The relationship between family structure and male gender role development
Scott, Ryan Patrick Joseph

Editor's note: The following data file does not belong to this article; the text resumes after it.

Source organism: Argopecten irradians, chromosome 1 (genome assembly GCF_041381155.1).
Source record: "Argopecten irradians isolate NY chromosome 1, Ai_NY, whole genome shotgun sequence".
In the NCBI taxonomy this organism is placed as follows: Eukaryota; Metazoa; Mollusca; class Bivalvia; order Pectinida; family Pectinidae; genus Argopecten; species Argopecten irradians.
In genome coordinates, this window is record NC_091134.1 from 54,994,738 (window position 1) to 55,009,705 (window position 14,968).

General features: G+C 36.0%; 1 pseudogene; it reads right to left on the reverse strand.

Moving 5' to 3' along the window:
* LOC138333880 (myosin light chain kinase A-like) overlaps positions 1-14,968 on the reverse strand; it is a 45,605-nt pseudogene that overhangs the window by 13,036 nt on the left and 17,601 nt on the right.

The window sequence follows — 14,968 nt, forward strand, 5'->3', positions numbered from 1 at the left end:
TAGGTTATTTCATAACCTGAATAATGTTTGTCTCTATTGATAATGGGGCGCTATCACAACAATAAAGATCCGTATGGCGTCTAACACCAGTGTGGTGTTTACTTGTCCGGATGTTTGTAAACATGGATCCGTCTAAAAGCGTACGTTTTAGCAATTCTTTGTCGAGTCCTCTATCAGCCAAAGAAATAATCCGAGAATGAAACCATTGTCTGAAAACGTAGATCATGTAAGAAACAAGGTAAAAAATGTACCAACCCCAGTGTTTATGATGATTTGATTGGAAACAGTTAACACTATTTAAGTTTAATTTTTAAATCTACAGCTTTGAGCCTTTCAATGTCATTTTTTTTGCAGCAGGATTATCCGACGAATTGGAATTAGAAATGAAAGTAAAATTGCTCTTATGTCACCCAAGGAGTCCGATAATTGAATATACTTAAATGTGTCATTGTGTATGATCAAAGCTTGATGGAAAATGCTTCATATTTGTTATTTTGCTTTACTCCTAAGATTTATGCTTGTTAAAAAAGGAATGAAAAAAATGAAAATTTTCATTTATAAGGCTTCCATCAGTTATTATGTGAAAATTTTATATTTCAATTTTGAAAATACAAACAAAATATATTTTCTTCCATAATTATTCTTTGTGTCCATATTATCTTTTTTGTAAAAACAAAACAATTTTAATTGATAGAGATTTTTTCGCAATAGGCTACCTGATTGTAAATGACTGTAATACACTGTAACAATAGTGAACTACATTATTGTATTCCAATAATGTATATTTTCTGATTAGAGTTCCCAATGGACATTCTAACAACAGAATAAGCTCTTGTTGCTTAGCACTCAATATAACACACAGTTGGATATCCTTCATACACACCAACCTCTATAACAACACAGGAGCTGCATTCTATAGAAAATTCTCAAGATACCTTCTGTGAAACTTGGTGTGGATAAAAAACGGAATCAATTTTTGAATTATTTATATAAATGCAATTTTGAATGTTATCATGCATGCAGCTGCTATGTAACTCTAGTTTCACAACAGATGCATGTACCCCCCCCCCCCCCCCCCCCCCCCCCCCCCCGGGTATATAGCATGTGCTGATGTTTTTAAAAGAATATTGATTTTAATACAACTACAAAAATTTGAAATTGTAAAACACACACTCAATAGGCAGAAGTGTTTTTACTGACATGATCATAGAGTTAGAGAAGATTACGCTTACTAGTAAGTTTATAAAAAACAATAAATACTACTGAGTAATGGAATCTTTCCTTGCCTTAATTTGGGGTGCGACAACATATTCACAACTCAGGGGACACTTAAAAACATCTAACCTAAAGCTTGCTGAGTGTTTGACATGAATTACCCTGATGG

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The purpose of this study was to examine the relationship between Family Structure in the family of origin with the development of later male gender roles. To date, no studies had assessed the relationship between family structure as first identified by Minuchin (1974) and the development of male gender roles. This is despite the wide agreement in the literature on the importance of further understanding the relationship between male gender role development and family dynamics. The present study was an attempt to address this lack of empirical examination of current theories on male development in the family by studying the relationship between the family of origin with male gender role development. Specifically, the variables of family structure first highlighted by Minuchin’s (1974) Structural Family Therapy were examined in relation to dimensions of Male Gender Role Conflict (O’Neil, 1981) and Conformity to Masculine Norms (Mahalik, 2000). This study assessed 1) the relationship between males’ retrospective perceptions of their family structure (disengagement, rigidity, conflict avoidance, and triangulation/ coalition) with Male Gender Role Conflict and Conformity to Masculine Norms, and 2) the relationship between perceptions of the mother/ child cohesion and father/ child cohesion growing up with Male Gender Role Conflict and Conformity to Masculine Norms. Participants (N=135) were male undergraduate students at a large public university in the southeast region of the United States. The current study offered additional insight into how the family of origin may influence male gender role development. Overall, the results indicated that levels of family disengagement and conflict avoidance patterns were among the best family structure predictors of male gender role conformity and male gender role conflict. The analyses also implicated the level of cohesion with mother in the development of conformity to masculine norms and cohesion with both parents in male gender role conflict development. Implications for future research and practice are offered.